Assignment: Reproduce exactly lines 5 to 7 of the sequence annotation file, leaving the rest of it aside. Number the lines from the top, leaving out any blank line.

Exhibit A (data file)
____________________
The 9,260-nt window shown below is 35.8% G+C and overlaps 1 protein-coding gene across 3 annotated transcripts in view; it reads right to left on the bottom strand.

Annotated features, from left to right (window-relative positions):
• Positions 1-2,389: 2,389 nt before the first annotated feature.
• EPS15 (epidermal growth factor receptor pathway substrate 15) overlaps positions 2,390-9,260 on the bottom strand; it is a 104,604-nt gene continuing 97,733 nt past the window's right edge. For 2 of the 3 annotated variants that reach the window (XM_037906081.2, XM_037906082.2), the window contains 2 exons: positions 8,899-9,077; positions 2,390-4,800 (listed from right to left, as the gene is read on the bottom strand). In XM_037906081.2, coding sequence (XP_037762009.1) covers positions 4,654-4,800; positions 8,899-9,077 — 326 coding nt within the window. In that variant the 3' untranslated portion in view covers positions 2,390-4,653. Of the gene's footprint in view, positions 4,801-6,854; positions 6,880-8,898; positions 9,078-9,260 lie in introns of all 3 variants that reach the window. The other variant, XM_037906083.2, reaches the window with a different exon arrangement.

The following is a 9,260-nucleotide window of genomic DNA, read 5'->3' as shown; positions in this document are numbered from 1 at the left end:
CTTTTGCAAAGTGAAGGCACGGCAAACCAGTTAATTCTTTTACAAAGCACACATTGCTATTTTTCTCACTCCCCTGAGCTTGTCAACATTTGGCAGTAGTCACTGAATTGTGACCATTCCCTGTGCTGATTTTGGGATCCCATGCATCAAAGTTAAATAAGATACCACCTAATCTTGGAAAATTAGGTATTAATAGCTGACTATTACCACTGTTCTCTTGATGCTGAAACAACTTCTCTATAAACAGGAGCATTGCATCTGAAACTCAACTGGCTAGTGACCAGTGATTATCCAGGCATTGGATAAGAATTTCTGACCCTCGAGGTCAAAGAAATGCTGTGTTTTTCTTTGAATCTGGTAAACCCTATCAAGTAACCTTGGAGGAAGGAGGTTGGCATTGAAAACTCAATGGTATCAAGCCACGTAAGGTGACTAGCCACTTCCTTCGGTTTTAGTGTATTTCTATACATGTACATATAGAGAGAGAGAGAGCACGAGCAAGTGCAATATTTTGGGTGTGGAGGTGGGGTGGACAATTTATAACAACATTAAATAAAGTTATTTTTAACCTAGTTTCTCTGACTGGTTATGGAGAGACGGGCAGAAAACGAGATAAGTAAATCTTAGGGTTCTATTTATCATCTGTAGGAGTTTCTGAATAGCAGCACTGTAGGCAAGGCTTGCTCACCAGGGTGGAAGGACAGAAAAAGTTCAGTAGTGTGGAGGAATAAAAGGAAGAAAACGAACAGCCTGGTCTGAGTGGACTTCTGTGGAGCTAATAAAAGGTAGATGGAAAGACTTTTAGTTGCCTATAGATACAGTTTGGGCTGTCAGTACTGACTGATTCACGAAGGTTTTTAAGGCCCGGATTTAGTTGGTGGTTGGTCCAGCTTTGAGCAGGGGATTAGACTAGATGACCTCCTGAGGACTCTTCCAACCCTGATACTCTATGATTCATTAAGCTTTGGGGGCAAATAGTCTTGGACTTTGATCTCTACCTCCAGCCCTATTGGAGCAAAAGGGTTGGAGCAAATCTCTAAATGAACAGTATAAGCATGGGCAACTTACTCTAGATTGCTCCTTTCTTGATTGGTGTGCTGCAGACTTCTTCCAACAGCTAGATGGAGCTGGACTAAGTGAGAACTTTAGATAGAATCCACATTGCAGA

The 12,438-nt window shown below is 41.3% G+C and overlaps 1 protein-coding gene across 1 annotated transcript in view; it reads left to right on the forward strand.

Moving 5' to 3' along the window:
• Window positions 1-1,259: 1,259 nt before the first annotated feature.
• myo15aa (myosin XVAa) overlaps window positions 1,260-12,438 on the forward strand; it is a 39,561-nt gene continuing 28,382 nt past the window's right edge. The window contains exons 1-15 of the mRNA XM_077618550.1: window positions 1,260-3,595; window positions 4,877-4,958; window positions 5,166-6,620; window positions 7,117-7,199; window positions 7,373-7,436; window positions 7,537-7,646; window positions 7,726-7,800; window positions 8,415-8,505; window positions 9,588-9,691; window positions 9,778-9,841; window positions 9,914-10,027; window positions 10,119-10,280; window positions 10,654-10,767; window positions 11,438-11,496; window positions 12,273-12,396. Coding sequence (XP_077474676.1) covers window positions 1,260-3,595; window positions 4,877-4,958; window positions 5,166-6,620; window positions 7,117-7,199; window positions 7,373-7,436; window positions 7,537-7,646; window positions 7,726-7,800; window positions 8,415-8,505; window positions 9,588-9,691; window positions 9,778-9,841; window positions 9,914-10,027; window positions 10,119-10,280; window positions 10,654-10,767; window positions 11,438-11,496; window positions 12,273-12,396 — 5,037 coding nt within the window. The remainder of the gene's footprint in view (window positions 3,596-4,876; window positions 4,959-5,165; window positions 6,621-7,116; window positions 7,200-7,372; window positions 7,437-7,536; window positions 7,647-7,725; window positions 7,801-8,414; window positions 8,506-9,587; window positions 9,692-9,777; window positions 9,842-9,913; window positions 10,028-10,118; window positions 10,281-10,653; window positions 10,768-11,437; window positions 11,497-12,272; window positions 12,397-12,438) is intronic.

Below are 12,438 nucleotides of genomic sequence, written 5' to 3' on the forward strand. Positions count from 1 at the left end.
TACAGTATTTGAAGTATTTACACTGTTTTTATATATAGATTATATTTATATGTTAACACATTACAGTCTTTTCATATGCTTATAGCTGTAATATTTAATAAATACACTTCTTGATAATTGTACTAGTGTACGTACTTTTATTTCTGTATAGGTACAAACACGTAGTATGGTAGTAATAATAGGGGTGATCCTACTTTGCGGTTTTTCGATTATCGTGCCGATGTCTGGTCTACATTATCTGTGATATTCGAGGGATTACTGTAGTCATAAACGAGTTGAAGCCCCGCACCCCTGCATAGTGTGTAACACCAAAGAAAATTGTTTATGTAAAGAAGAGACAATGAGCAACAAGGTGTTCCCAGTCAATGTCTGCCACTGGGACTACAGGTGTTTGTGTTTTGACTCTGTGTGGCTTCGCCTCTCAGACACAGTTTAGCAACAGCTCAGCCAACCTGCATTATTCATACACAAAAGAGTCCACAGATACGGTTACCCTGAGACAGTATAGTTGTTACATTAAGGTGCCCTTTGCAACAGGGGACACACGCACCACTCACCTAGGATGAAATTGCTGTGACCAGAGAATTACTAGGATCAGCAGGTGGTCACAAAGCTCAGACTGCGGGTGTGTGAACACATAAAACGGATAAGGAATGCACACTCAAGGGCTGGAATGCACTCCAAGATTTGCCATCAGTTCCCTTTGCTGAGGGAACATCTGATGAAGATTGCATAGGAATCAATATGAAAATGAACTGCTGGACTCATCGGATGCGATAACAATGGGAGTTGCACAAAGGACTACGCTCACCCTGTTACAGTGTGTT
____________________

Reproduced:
The following is a 9,260-nucleotide window of genomic DNA, read 5'->3' as shown; positions in this document are numbered from 1 at the left end:
CTTTTGCAAAGTGAAGGCACGGCAAACCAGTTAATTCTTTTACAAAGCACACATTGCTATTTTTCTCACTCCCCTGAGCTTGTCAACATTTGGCAGTAGTCACTGAATTGTGACCATTCCCTGTGCTGATTTTGGGATCCCATGCATCAAAGTTAAATAAGATACCACCTAATCTTGGAAAATTAGGTATTAATAGCTGACTATTACCACTGTTCTCTTGATGCTGAAACAACTTCTCTATAAACAGGAGCATTGCATCTGAAACTCAACTGGCTAGTGACCAGTGATTATCCAGGCATTGGATAAGAATTTCTGACCCTCGAGGTCAAAGAAATGCTGTGTTTTTCTTTGAATCTGGTAAACCCTATCAAGTAACCTTGGAGGAAGGAGGTTGGCATTGAAAACTCAATGGTATCAAGCCACGTAAGGTGACTAGCCACTTCCTTCGGTTTTAGTGTATTTCTATACATGTACATATAGAGAGAGAGAGAGCACGAGCAAGTGCAATATTTTGGGTGTGGAGGTGGGGTGGACAATTTATAACAACATTAAATAAAGTTATTTTTAACCTAGTTTCTCTGACTGGTTATGGAGAGACGGGCAGAAAACGAGATAAGTAAATCTTAGGGTTCTATTTATCATCTGTAGGAGTTTCTGAATAGCAGCACTGTAGGCAAGGCTTGCTCACCAGGGTGGAAGGACAGAAAAAGTTCAGTAGTGTGGAGGAATAAAAGGAAGAAAACGAACAGCCTGGTCTGAGTGGACTTCTGTGGAGCTAATAAAAGGTAGATGGAAAGACTTTTAGTTGCCTATAGATACAGTTTGGGCTGTCAGTACTGACTGATTCACGAAGGTTTTTAAGGCCCGGATTTAGTTGGTGGTTGGTCCAGCTTTGAGCAGGGGATTAGACTAGATGACCTCCTGAGGACTCTTCCAACCCTGATACTCTATGATTCATTAAGCTTTGGGGGCAAATAGTCTTGGACTTTGATCTCTACCTCCAGCCCTATTGGAGCAAAAGGGTTGGAGCAAATCTCTAAATGAACAGTATAAGCATGGGCAACTTACTCTAGATTGCTCCTTTCTTGATTGGTGTGCTGCAGACTTCTTCCAACAGCTAGATGGAGCTGGACTAAGTGAGAACTTTAGATAGAATCCACATTGCAGA

The 12,438-nt window shown below is 41.3% G+C and overlaps 1 protein-coding gene across 1 annotated transcript in view; it reads left to right on the forward strand.